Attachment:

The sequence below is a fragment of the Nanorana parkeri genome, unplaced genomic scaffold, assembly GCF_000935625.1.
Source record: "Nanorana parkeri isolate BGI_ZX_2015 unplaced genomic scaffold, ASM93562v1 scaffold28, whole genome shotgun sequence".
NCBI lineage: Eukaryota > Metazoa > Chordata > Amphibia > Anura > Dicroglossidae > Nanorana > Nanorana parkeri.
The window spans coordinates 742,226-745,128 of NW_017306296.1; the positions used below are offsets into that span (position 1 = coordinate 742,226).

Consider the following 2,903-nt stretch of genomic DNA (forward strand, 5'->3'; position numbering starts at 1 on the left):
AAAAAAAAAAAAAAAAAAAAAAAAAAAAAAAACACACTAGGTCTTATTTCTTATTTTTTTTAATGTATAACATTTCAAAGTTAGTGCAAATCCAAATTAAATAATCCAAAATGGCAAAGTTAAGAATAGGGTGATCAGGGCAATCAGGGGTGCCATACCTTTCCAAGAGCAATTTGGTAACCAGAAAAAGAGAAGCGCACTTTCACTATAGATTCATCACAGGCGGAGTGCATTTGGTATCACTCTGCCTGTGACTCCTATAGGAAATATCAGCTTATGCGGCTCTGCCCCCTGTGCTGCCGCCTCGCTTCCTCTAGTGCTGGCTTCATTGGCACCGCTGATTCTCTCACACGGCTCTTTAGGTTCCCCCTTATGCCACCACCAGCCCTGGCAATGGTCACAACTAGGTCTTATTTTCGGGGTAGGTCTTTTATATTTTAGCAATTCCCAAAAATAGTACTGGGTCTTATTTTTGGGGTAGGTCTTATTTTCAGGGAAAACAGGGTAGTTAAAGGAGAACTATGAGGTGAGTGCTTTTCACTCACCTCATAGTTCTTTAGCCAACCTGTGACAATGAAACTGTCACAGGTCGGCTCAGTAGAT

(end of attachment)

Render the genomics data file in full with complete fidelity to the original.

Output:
The sequence below is a fragment of the Nanorana parkeri genome, unplaced genomic scaffold, assembly GCF_000935625.1.
Source record: "Nanorana parkeri isolate BGI_ZX_2015 unplaced genomic scaffold, ASM93562v1 scaffold28, whole genome shotgun sequence".
NCBI lineage: Eukaryota > Metazoa > Chordata > Amphibia > Anura > Dicroglossidae > Nanorana > Nanorana parkeri.
The window spans coordinates 742,226-745,128 of NW_017306296.1; the positions used below are offsets into that span (position 1 = coordinate 742,226).

Consider the following 2,903-nt stretch of genomic DNA (forward strand, 5'->3'; position numbering starts at 1 on the left):
AAAAAAAAAAAAAAAAAAAAAAAAAAAAAAAACACACTAGGTCTTATTTCTTATTTTTTTTAATGTATAACATTTCAAAGTTAGTGCAAATCCAAATTAAATAATCCAAAATGGCAAAGTTAAGAATAGGGTGATCAGGGCAATCAGGGGTGCCATACCTTTCCAAGAGCAATTTGGTAACCAGAAAAAGAGAAGCGCACTTTCACTATAGATTCATCACAGGCGGAGTGCATTTGGTATCACTCTGCCTGTGACTCCTATAGGAAATATCAGCTTATGCGGCTCTGCCCCCTGTGCTGCCGCCTCGCTTCCTCTAGTGCTGGCTTCATTGGCACCGCTGATTCTCTCACACGGCTCTTTAGGTTCCCCCTTATGCCACCACCAGCCCTGGCAATGGTCACAACTAGGTCTTATTTTCGGGGTAGGTCTTTTATATTTTAGCAATTCCCAAAAATAGTACTGGGTCTTATTTTTGGGGTAGGTCTTATTTTCAGGGAAAACAGGGTAGTTAAAGGAGAACTATGAGGTGAGTGCTTTTCACTCACCTCATAGTTCTTTAGCCAACCTGTGACAATGAAACTGTCACAGGTCGGCTCAGTAGAT